Levels: The Eder Dam
Notes: High string glissandos and rumbling low brass start the piece off, illustrating the tight security of the dam and its imposing size. A repetitive rhythm features in the strings, while the low woodwinds provide a regular beat underneath. In the background a confused trumpet can be heard. The horns enter with a theme reminiscent of the Escape motif. The latter half sees the lower brass, then the trumpets, and then the horns enter with a variety of themes, before the melody eventually passes to the strings, then back to the brass.
Notes: Plays during the boat ride across the Volga. The beginning of the piece starts with the Red Square theme playing ominously in the low brass and very high strings. The horns join in with the low brass, as the music slowly crescendos ever so slowly. Then, a series of sustained notes in the strings and a long harp glissando lead to the next point, a rolling string rhythm that backs up the brass with elements of the main theme. A shrill trumpet solo intervenes and leads to the Red Square theme in the brass. The strings join in with the Red Square theme, followed by a high trumpet. The piece ends with a variation on the Red Square theme in the horns and trumpet.
Levels: Eder Dam Getaway
Notes: Irregular brass rhythms are the hallmark of this piece, which plays during the truck escape from Eder Dam after the dam has been sabotaged. The string presence is relegated to quick sixteenth note runs until towards the latter half, including the sixteenth runs from the Main Theme. Overall the piece is dominated by the brass.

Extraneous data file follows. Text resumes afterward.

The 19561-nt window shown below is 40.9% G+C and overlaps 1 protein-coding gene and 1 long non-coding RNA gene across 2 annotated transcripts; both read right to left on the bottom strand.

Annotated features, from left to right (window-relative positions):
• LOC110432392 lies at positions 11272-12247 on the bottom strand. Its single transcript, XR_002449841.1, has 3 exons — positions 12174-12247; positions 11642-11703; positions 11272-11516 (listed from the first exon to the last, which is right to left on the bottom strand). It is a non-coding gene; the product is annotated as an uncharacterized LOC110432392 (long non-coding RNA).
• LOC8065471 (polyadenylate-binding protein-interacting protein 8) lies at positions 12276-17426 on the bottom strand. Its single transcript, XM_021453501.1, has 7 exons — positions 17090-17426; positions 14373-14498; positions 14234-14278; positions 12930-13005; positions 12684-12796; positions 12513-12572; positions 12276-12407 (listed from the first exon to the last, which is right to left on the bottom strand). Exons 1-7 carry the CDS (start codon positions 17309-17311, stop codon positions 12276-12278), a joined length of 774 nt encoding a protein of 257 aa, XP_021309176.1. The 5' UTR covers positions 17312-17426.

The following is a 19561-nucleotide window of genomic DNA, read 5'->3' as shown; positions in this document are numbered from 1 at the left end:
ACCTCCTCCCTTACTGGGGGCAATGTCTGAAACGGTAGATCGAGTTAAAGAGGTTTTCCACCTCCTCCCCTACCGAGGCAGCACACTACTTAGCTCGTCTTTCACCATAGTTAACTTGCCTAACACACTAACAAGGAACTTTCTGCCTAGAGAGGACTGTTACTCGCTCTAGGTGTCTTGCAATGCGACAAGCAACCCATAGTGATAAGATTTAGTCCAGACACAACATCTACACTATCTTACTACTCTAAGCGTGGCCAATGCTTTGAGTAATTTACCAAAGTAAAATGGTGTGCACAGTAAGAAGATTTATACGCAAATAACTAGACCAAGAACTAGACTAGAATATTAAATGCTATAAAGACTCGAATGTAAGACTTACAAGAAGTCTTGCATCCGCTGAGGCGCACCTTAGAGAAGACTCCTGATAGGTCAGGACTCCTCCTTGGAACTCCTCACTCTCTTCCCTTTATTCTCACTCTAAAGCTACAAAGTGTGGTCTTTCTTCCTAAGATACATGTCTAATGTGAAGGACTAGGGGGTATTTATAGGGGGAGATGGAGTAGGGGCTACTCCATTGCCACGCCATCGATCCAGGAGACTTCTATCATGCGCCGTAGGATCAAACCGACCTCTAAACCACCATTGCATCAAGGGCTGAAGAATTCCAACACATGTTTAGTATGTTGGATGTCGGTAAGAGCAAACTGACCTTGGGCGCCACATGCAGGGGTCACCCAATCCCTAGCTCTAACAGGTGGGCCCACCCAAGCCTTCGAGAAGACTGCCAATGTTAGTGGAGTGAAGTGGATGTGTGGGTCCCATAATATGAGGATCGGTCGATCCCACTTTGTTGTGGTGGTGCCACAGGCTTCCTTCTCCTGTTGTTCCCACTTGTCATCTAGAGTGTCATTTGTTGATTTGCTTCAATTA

Levels: Red Square
Notes: One of the most prominent themes in the game, based on the hymn tune Ebenezer. The piece starts with a solemn horn solo. After a brief rest, a long harp glissando brings in the Red Square theme in the strings: legato, simple, perhaps a little bit romantic. The occurrence of this theme coincides with the Russian signal to charge headlong into the German lines. The theme is repeated, but this time with brass fanfare in the background. A quiet string interlude in the related major plays, before fading back into the stormy minor key. A cymbal clashes as the theme ends in the strings. The coda is repeated in the horns and ends with a soft string note.